We will be posting updates online every few weeks to better understand the changes in camera technology that are visible in our new exhibit Kodak: Capturing Moments in Time. You can visit the Stevens County Historical Society to see Kodak cameras ranging from approximately 1907-1984. Changes in camera form and function show a clear evolution from the first boxy cameras all the way to instant cameras, including changes in technology and design fads. We see art deco designs in 1930s, smooth Bakelite cases in the 1940s and 50s, and blocky shapes with gold accents in the 1980s. There are cameras that use single shot film, film rolls that we still see today, and even Kodak’s failed disc film. All cameras on display use film – no digital cameras are featured. And while we do have Kodak video cameras, they will not be on exhibit.
As for the focus on one brand – just like today, Kodak was a popular and readily available brand. They were among the first to make personal and easy-to-use cameras. We have Kodak cameras from a variety of donors, but the majority of our cameras, both in the exhibit and in the collection in general, come from one person. According to our records, “Ed Dablow worked for Monroe Photos from 1950-1958. He took a 2 year leave during the Korean War when he volunteered for the Army. This collection is a mix of his personal photograph equipment and cameras that were given to him.” Dablow’s donation consists of 65 objects, from cameras to photo processing equipment, 38 of which are Kodak. Even some utilitarian objects such as a photo cutter (similar to a standard paper cutter) are Kodak brand. And by staying within one company, it is easier to see what modifications are due to changes in technology and form over time rather than just differences between companies.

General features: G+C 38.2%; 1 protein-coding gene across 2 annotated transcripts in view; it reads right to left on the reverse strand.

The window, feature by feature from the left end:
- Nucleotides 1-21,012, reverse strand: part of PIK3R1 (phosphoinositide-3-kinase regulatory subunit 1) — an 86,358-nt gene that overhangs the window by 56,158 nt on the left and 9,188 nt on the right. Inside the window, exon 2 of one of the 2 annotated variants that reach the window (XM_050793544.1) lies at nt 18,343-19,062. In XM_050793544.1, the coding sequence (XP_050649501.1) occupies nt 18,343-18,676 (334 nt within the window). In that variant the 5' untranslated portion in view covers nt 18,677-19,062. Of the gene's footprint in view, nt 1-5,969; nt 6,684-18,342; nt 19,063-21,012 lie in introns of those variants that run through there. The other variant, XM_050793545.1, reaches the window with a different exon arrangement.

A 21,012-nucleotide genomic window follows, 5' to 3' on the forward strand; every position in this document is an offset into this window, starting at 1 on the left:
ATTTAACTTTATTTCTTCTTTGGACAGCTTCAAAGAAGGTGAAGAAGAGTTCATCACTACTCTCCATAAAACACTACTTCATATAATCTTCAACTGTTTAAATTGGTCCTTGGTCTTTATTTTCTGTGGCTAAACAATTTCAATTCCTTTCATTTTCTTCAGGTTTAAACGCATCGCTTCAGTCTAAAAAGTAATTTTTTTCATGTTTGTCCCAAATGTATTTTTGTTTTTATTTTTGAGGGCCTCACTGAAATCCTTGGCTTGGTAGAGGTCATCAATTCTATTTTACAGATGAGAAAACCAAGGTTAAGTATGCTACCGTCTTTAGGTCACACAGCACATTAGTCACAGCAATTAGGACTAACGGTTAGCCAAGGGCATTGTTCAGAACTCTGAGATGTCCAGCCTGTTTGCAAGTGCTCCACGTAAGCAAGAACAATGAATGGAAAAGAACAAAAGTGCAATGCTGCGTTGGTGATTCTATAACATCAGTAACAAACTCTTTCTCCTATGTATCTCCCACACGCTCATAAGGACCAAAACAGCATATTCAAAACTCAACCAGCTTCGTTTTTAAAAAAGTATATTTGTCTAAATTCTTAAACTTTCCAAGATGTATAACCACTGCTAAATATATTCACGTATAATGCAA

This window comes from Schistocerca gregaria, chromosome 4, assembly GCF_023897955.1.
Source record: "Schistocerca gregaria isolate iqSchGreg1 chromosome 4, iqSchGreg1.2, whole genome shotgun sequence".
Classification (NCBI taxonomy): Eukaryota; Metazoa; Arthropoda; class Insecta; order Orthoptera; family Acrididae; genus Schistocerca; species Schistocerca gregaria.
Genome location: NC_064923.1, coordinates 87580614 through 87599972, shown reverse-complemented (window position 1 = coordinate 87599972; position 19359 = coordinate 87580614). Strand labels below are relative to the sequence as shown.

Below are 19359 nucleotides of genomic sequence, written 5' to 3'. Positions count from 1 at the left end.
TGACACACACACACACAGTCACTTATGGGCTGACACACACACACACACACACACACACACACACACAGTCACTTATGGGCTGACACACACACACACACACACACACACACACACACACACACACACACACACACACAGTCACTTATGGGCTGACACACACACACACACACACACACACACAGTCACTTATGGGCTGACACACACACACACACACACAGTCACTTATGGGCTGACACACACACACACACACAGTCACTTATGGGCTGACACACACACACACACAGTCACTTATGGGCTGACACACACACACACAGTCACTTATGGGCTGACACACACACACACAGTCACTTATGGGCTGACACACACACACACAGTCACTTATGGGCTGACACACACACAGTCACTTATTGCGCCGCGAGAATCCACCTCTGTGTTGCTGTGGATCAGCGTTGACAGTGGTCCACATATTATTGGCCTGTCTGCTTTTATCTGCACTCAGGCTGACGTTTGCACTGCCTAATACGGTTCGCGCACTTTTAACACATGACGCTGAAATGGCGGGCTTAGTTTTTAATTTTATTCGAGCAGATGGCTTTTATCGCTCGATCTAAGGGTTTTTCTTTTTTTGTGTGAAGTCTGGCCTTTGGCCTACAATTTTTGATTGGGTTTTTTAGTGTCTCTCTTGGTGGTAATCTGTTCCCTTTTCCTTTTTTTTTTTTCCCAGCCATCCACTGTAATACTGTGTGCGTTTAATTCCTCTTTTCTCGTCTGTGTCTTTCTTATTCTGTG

Come see these changes for yourself! Kodak: Capturing Moments in Time will be on display until April 2017. And check back for the latest blog posts as we explore camera history and technology.